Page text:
The problem of juvenile justice is, no doubt, one of tragic human interest so much so in fact that it is not only confined to this country alone but cuts across national boundaries. Juvenile delinquency laws are characterized by the denature that they prescribe many acts which are regarded as non-criminal if indulged in by elder persons like drinking, smoking, viewing adult films or reading adult literature, etc. The extension of the concept of juvenile delinquency towider limits has drawn adverse criticism on the ground that it is neither necessary nor desirable to use police and courts in private matters which can be well tackled by family themselves.
The first legislation converning children which came in 1850 was the Apprentic Act which provided that children in the age group of 10-18 convicted by courts were intended to be provided with some vocational training which might help their rehabilitation. It was followed by Reformatory Schools Act, 1897. The Indian Jail Committee (1919-1920) brought to the fore the vital need for square trial and treatment of young offenders. Its recommendations prompted the enactment of the Children Act in Madras in 1920. This was followed by Bengal and Bombay Acts in 1922 and 1924 respectively. The three poineer statutes (i.e. Acts concerning Madras, Bengal and Bombay) were extensively amended between 1948 and 1959.
In 1960 at the second United Nations Congress on the Prevention of Crime and Treatment of offenders at London this issue was discussed and some therapeutic recommendations were adopted.
The Central enactment, the Children Act, 1960 was passed to cater to the heads of the Union Territories. To remove same inherent lacuane of the above mentioned Act, the Children (Amendment) Act was passed in 1978. But the need of a uniform legislation regarding juvenile justice for the whole country had been expressed in various fora, including Parliament but it could not be enacted on he ground that the subject matter of such a legislation fell in the State List of the Constitution. To bring the operations of the juvenile justice system in the country in conformity with the UN Standard Minimum Rules for the Administration of Juvenile Justice, Parliament seems to have exercised its power under Article 253 of the Constitution read with Entry 14 of the Union List to make law for the whole of India to fulfill international obligations. On 22nd August, 1986, the Juvenile Justice Bill, 1986 was introduced in the Lok Sabha.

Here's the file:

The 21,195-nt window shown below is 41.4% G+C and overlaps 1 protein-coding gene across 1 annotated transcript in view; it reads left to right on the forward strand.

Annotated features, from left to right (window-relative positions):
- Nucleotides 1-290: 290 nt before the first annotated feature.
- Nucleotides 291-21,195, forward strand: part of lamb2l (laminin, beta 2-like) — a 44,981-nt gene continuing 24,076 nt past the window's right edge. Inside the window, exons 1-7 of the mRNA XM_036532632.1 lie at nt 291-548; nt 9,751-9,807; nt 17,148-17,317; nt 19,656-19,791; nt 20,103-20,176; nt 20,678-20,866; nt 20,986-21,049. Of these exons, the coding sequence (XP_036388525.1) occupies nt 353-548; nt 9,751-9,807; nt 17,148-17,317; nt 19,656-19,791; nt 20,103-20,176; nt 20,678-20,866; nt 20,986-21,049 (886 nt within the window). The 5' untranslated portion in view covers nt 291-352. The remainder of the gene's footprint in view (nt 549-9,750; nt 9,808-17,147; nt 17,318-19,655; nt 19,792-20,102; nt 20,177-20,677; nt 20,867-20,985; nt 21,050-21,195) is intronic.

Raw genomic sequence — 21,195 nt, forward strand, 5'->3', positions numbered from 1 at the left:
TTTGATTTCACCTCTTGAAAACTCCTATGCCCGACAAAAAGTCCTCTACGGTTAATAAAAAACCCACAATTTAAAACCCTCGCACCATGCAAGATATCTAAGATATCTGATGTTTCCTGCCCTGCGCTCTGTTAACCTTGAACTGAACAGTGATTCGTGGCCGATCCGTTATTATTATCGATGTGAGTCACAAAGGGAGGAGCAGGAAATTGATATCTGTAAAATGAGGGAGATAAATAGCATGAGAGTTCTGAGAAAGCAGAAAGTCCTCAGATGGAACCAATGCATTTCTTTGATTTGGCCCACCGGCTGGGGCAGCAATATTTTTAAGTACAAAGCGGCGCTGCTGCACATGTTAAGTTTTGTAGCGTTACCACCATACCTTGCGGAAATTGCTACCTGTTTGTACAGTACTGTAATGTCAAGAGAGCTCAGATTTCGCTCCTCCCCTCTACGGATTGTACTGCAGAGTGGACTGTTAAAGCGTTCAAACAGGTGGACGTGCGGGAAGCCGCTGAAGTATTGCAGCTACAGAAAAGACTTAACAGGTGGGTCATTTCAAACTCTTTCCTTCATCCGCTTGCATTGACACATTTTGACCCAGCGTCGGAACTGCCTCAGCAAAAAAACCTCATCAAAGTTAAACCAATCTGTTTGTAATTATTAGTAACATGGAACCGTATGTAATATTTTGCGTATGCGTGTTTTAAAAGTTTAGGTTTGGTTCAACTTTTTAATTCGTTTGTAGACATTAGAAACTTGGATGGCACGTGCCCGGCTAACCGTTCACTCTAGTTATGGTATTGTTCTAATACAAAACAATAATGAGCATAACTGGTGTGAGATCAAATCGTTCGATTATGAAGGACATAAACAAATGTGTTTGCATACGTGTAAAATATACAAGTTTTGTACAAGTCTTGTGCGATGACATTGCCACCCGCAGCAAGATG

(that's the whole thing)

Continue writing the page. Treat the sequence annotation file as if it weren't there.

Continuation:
STATEMENT OF OBJECTS AND REASONS
A review of the working of the existing Children Acts would indicate that much greater attention is required to be given to children who may be found in situations of social maladjustment, delinquency or neglect. The justice system as available for adults is not considered suitable for being applied to juvenile. It is also necessary that a uniform juvenile justice system should be available throughout the country which should make adequate provision for dealing with all aspects in the changing social, cultural and economic situation in the country. There is also need for larger involvement of informal systems and community based welfare agencies in the care, protection, treatment, development and rehabilitation of such juveniles.
In this context, the proposed legislation aims at achieving the following objectives:-
(i) To lay down a uniform frame work for juvenile justice in the country so as to ensure that no child under any circumstances is lodged in jail or police lock-up. This is being ensured by establishing Juvenile Welfare Boards and Juvenile Courts;
(ii) To provide for a specialised approach towards the prevention and treatment of juvenile delinquency in its full range in keeping with the development needs of the child found in any situation of social maladjustment;
(iii) To spell out the machinery and infrastructure required for the care, protection, treatment, development and rehabilitation of various categories of children coming within the purview of the juvenile justice system. This is proposed to be achieved by establishing observation homes, juvenile homes for neglected juveniles and special homes for delinquent juveniles;
(iv) To establish norms and standards for the administration of juvenile justice in terms of investigation and prosecution, adjudication and disposition and care, treatment and rehabilitation;
(v) To develop appropriate linkages and coordination between the formal system of juvenile justice and voluntary agencies engaged in the welfare of neglected or society maladjusted children and to specifically define the areas of their responsibilities and roles;
(vi) To constitute special offences in relation to juveniles and provide for punishments therefore;
(vii) To bring the operation of the juvenile justice system in the country in conformity with the United Nations Standard Minimum Rules for the Administration of Juvenile Justice.
As its various provisions come into force in different parts of the country they would replace the corresponding laws on the subject such as Children Act, 1960 and other State enactments on the subject.
The Bill seeks to achieve the above objects.
Act 53 of 1986
The Juvenile Justice Bill, 1986 was passed by both Houses of Parliament. After receiving the assent of the President it came on the Statute Book as
the Juvenile Justice Act, 1986 (53 of 1986).